3. Inheritance tax proposals which will affect farmers and landowners

A Labour government could herald the introduction of a less generous threshold for determining if business property relief (BPR) applies to save Inheritance Tax when considering a "Balfour" claim.

A Balfour claim can be extremely useful for farmers and landowners. A typical estate might be used for a number of activities – in hand farming, let farms and cottages, land used for solar panels, shooting, firewood sales etc. Let cottages or land occupied by solar panels are classed as investment type activities which do not qualify for BPR, but in hand farming, firewood sales or running a shooting business count as a trading activity for which BPR is available.

When calculating if and how much Inheritance Tax is due on the death of a landowner whose estate was used for a range of activities, a Balfour claim is a very useful tool in the armoury. It can be used to argue that the whole estate was run as one business and that more than half of its activities were trading. If HMRC accepts that, it allows the whole business to be treated as a trading business and BPR is, therefore, available on the entire value of the business.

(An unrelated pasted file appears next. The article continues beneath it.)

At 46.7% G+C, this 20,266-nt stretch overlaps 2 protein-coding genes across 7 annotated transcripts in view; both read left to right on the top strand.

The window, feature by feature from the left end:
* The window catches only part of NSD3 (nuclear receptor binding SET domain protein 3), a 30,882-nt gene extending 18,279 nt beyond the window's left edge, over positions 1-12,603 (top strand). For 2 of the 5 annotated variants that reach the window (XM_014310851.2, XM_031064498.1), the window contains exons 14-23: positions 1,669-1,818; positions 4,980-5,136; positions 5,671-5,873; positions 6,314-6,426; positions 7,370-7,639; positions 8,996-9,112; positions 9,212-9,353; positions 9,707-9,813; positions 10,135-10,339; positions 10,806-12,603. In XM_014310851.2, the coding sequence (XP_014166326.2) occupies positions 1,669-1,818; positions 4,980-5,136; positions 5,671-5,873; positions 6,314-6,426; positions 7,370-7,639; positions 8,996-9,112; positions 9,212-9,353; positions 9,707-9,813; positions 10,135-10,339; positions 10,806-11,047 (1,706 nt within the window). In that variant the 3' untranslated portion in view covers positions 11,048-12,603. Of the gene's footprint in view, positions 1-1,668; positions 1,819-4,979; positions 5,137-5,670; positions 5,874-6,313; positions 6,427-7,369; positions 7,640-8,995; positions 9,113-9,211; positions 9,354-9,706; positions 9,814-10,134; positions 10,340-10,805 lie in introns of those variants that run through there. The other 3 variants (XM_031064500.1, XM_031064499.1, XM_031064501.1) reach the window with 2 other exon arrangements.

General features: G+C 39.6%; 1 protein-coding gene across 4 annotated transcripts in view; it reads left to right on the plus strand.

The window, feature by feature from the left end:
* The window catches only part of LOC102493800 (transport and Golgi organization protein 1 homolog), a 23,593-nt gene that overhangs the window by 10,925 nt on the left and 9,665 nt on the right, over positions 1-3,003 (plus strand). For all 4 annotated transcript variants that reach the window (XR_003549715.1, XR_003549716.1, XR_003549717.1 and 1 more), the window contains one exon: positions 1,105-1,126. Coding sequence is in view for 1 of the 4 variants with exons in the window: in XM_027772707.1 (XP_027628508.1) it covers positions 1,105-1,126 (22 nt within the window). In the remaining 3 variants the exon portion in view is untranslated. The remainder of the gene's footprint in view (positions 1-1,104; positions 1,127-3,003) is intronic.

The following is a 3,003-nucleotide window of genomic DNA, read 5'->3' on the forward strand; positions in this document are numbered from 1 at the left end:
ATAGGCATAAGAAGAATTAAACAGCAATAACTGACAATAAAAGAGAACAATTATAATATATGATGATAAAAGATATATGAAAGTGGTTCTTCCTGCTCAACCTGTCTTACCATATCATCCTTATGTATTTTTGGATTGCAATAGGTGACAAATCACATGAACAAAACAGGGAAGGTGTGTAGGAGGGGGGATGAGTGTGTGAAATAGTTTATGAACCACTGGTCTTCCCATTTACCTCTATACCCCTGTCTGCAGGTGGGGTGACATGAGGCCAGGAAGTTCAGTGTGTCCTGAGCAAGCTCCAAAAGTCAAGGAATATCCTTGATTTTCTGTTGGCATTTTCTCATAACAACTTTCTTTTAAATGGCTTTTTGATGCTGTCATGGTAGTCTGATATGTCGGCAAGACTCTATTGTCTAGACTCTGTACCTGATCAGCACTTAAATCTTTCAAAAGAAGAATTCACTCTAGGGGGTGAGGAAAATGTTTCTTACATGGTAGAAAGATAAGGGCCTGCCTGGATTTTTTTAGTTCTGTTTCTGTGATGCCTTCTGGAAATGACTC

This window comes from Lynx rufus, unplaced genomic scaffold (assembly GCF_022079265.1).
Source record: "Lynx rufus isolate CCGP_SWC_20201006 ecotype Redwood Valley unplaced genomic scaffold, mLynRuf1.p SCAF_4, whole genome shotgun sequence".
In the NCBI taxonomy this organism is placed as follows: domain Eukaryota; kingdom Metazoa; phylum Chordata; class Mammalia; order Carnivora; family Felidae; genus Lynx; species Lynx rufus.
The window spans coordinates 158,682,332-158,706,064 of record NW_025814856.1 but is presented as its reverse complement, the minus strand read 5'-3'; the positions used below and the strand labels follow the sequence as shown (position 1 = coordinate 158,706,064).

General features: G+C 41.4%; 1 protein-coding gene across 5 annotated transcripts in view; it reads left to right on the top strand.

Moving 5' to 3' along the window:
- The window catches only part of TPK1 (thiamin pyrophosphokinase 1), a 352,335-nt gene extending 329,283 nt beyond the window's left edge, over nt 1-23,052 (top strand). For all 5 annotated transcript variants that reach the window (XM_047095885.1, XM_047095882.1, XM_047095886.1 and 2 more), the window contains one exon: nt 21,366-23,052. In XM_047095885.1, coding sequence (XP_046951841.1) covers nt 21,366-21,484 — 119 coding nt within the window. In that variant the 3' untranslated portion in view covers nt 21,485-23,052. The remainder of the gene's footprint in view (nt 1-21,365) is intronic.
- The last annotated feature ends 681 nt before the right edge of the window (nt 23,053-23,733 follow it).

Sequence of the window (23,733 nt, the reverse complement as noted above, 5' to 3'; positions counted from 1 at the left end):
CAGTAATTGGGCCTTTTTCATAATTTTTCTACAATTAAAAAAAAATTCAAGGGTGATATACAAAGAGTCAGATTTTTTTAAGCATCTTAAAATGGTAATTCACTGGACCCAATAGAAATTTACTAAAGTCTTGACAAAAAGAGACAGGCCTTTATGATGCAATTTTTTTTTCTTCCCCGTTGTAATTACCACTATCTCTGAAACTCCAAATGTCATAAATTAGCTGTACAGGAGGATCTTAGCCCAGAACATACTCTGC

At present, as long as more than 50% of the business is made up of trading activities, a Balfour claim may in principle be successful (although there are a very wide variety of factors which need to be considered in detail). There is concern that the 50% threshold is very generous and allows a lot of extra relief to be claimed, so an incoming government might increase this threshold. Under Capital Gains Tax legislation, the threshold required to show a business is a trading one is that 80% of its activities must be trading. If this 80% threshold were to be applied for BPR from Inheritance Tax instead of the current 50%, then many farms and estates might find they would no longer qualify as trading businesses.

What can you do?

This is an area of planning which definitely needs input from an accountant, land agent and solicitor and the position should be regularly reviewed. Start by finding out where your business sits in relation to the current 50% threshold and have a plan if that threshold increases.